Jan Willem de Vriend: Haydn's Die Jahreszeiten
- Joseph Haydn Die Jahreszeiten
Jan Willem de Vriend, a specialist in the repertoire of the eighteenth century, conducts soloists, Groot Omroepkoor and the Radio Philharmonic Orchestra in Haydn's merry world oratorio Die Jahreszeiten.
The seasons according to Haydn
The seasons have been set to music countless times over the centuries with Vivaldi being the most famous example. But Haydn's version is perhaps the most elaborate, a complete world oratorio with four soloists, choir and orchestra. Haydn himself was not so confident about it. He toiled at it for more than two years and was not entirely satisfied with the end result. The public thought otherwise: 'With the abundance of musical inventions, the wildest expectations were exceeded,' jubilated one reviewer after the premiere in 1801. And still today it is a much-loved work by a wide audience.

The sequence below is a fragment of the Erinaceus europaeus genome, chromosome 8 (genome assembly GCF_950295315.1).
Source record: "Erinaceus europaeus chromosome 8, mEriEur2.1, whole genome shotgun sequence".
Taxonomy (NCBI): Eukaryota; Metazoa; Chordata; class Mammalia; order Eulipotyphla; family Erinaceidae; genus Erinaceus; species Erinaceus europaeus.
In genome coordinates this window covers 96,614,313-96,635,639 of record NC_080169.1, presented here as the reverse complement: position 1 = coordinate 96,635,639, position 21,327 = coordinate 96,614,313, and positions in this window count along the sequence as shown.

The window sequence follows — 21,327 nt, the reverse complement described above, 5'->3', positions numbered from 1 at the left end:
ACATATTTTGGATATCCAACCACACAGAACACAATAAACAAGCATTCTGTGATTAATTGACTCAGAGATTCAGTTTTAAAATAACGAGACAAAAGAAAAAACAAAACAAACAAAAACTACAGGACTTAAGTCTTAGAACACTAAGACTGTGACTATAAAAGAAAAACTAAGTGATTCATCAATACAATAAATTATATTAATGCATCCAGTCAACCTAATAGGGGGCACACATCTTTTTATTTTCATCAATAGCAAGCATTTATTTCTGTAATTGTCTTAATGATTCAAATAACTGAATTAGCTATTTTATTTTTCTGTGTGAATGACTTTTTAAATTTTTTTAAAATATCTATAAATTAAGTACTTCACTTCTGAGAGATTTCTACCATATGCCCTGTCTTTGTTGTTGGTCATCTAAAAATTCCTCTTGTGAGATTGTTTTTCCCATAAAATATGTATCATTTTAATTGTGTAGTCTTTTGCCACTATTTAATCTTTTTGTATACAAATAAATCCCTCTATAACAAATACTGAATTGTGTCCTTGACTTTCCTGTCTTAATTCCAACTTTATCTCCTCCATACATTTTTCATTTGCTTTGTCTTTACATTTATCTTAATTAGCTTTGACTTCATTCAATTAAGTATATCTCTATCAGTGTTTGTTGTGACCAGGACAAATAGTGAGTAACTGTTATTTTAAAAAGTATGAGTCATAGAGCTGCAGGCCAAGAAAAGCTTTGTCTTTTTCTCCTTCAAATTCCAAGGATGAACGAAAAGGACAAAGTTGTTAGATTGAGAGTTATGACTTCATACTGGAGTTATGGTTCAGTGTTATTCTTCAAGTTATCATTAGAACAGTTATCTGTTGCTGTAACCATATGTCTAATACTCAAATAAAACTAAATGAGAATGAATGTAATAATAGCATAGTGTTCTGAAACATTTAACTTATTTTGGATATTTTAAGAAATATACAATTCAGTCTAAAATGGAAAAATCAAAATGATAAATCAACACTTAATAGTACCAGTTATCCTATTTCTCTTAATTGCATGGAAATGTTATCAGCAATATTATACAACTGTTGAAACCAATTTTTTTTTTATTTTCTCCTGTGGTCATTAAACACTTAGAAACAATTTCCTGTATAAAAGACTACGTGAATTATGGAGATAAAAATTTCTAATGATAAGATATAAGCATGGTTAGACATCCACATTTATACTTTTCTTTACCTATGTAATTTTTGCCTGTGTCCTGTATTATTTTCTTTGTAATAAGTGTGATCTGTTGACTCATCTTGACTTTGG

World oratorio with humor
In Die Jahreszeiten, we follow farmer Simon, his daughter Hanne and his servant Lukas for a year in their agricultural concerns in the Austrian countryside. You hear all kinds of things pass by: a whistling plowing farmer Simon in the spring, a heavy thunderstorm in the summer, a hunting party and wine festival in the fall, and domestic coziness with a slightly mischievous Hanne in the winter. With a multitude of lyric portrayals, the music follows the text closely, with the subtle humor so characteristic of Haydn regularly popping up around the corner. Soloists, the Groot Omroepkoor and the Radio Philharmonic Orchestra are conducted by 18th-century music specialist Jan Willem de Vriend.